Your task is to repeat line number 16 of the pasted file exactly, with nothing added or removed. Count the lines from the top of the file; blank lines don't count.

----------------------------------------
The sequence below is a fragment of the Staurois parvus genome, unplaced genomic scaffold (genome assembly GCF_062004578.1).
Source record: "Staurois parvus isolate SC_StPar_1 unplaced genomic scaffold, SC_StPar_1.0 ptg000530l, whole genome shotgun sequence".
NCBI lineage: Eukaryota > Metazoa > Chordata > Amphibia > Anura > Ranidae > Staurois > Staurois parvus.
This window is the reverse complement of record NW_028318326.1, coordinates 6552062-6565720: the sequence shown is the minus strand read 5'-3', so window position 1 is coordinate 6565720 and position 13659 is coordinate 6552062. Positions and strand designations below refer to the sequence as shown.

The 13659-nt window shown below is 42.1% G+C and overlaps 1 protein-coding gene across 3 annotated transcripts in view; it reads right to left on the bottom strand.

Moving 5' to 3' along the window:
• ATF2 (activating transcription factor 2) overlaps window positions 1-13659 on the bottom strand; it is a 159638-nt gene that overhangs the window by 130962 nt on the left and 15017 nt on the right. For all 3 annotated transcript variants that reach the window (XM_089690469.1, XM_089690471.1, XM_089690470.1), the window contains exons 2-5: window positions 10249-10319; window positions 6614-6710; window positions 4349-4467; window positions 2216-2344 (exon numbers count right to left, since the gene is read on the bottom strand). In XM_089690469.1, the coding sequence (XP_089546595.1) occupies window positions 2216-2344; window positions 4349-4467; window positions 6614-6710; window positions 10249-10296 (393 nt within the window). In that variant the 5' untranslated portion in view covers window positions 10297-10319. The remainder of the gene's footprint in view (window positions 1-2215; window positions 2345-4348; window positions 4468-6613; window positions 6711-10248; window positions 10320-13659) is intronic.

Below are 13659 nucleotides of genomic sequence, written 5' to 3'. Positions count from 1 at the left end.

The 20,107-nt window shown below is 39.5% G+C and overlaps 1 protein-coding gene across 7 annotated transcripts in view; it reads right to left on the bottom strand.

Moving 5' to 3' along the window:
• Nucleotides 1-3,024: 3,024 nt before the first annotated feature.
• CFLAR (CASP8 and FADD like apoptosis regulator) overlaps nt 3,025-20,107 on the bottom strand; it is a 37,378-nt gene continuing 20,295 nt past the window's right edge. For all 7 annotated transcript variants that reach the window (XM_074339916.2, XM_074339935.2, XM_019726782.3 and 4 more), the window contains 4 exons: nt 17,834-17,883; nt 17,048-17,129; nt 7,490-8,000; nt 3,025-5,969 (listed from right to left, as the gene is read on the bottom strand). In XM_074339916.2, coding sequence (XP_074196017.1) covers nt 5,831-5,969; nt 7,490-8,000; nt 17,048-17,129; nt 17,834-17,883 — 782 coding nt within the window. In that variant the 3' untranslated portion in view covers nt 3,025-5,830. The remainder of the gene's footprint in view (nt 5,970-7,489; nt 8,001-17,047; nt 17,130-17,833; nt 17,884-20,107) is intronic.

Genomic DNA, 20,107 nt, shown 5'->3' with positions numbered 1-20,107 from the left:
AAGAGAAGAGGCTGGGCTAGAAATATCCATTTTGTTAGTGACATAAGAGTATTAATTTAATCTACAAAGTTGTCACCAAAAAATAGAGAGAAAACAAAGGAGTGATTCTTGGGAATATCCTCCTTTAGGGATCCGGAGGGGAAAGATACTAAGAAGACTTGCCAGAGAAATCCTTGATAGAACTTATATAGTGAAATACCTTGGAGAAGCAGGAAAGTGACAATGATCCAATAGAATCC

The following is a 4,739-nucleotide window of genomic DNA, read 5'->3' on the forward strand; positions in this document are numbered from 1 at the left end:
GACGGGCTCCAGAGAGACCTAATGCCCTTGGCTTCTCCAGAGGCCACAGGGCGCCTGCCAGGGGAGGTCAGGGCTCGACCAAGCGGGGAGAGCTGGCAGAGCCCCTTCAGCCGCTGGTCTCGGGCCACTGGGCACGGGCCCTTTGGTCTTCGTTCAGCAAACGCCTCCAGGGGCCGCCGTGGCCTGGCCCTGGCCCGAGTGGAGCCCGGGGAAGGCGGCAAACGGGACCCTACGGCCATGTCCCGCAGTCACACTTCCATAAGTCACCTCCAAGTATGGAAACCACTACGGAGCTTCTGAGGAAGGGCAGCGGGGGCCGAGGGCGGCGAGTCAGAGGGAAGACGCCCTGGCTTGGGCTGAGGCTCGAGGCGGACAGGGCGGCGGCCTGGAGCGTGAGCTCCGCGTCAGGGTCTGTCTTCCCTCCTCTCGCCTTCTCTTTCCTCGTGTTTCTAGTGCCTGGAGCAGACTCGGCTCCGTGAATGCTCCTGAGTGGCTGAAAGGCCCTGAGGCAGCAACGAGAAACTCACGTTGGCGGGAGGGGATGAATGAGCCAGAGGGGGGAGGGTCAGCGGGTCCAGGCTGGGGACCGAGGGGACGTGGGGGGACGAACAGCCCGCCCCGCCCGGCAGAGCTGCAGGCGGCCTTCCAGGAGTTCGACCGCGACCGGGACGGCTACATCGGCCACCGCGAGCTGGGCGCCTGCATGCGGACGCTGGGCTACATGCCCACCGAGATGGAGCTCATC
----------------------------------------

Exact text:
GACGGGCTCCAGAGAGACCTAATGCCCTTGGCTTCTCCAGAGGCCACAGGGCGCCTGCCAGGGGAGGTCAGGGCTCGACCAAGCGGGGAGAGCTGGCAGAGCCCCTTCAGCCGCTGGTCTCGGGCCACTGGGCACGGGCCCTTTGGTCTTCGTTCAGCAAACGCCTCCAGGGGCCGCCGTGGCCTGGCCCTGGCCCGAGTGGAGCCCGGGGAAGGCGGCAAACGGGACCCTACGGCCATGTCCCGCAGTCACACTTCCATAAGTCACCTCCAAGTATGGAAACCACTACGGAGCTTCTGAGGAAGGGCAGCGGGGGCCGAGGGCGGCGAGTCAGAGGGAAGACGCCCTGGCTTGGGCTGAGGCTCGAGGCGGACAGGGCGGCGGCCTGGAGCGTGAGCTCCGCGTCAGGGTCTGTCTTCCCTCCTCTCGCCTTCTCTTTCCTCGTGTTTCTAGTGCCTGGAGCAGACTCGGCTCCGTGAATGCTCCTGAGTGGCTGAAAGGCCCTGAGGCAGCAACGAGAAACTCACGTTGGCGGGAGGGGATGAATGAGCCAGAGGGGGGAGGGTCAGCGGGTCCAGGCTGGGGACCGAGGGGACGTGGGGGGACGAACAGCCCGCCCCGCCCGGCAGAGCTGCAGGCGGCCTTCCAGGAGTTCGACCGCGACCGGGACGGCTACATCGGCCACCGCGAGCTGGGCGCCTGCATGCGGACGCTGGGCTACATGCCCACCGAGATGGAGCTCATC